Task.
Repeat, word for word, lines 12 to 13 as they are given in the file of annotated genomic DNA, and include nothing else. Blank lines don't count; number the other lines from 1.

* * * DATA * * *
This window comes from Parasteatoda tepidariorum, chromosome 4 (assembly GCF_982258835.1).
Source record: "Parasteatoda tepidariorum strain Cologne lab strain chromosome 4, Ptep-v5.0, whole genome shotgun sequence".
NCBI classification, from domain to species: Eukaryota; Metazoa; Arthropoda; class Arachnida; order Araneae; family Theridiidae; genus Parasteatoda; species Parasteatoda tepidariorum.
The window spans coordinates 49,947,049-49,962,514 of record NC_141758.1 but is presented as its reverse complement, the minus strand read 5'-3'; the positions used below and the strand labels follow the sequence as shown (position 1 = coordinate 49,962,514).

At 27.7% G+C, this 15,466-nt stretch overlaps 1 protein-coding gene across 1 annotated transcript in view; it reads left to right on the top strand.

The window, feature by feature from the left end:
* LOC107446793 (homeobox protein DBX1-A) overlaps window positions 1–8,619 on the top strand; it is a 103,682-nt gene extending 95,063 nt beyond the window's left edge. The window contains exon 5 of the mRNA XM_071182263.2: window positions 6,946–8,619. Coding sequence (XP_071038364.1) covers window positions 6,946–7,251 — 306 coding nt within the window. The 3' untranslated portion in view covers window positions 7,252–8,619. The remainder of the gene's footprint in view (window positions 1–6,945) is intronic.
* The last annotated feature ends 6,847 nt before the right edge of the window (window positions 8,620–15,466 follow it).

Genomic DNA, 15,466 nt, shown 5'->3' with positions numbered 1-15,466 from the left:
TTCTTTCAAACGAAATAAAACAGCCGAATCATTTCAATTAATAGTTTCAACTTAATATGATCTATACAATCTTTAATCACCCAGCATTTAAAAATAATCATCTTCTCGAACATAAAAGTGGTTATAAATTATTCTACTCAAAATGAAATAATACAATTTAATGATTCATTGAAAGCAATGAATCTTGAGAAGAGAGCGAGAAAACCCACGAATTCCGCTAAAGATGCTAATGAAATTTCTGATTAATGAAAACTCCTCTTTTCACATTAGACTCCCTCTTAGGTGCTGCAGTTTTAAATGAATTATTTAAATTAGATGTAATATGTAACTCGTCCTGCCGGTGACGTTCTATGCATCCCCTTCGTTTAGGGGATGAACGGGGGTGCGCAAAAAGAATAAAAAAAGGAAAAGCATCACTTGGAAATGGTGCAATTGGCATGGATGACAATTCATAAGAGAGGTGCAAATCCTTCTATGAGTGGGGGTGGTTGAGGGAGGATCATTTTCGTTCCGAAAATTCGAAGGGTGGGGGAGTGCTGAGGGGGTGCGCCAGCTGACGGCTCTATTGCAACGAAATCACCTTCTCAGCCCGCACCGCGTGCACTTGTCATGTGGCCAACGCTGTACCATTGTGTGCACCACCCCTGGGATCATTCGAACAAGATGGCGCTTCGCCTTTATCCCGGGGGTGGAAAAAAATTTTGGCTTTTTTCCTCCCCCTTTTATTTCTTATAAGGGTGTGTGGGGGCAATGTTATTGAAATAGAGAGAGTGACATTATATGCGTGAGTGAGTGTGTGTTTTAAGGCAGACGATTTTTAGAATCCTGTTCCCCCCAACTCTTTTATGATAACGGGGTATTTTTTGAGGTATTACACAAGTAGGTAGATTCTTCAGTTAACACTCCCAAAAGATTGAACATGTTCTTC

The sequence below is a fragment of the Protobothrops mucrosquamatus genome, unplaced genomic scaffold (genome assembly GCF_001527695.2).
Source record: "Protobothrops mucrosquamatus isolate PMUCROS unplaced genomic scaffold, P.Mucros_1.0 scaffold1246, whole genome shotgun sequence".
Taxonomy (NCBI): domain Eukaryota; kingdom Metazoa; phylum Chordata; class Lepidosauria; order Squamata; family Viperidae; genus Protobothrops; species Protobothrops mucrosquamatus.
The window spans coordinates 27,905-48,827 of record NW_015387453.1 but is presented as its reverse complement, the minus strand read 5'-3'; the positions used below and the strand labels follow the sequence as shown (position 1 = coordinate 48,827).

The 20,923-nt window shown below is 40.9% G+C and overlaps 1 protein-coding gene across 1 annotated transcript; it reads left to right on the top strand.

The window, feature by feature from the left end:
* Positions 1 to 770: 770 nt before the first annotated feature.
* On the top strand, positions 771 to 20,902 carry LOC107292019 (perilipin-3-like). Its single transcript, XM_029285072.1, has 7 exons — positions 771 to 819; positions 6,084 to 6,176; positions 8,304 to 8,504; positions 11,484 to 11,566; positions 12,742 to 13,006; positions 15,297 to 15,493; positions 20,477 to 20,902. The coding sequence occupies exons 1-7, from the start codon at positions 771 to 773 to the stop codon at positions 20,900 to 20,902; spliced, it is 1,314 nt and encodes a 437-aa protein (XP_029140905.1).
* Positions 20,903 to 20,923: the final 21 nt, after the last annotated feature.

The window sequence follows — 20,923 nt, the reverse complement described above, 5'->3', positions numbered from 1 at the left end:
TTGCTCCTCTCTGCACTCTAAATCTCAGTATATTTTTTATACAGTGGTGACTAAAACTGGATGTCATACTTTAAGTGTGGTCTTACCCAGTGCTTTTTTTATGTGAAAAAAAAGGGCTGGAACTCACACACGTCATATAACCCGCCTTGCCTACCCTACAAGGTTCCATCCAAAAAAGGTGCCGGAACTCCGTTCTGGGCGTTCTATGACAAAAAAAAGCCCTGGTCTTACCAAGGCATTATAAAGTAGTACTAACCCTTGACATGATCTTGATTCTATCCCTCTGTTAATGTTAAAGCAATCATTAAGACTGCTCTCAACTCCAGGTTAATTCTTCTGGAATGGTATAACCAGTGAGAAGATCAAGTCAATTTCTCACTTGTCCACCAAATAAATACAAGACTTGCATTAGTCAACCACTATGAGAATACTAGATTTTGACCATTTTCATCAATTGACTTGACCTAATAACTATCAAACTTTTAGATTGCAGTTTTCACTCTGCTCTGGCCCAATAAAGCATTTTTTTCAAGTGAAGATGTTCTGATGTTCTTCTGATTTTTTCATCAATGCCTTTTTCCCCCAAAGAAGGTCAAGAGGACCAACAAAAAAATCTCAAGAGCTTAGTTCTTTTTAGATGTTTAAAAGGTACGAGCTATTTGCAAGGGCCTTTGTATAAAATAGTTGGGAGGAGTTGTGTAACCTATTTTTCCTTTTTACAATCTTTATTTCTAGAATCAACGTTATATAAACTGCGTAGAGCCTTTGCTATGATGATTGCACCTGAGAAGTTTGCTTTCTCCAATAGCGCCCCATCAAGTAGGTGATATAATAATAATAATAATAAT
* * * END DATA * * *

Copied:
Source record: "Protobothrops mucrosquamatus isolate PMUCROS unplaced genomic scaffold, P.Mucros_1.0 scaffold1246, whole genome shotgun sequence".
Taxonomy (NCBI): domain Eukaryota; kingdom Metazoa; phylum Chordata; class Lepidosauria; order Squamata; family Viperidae; genus Protobothrops; species Protobothrops mucrosquamatus.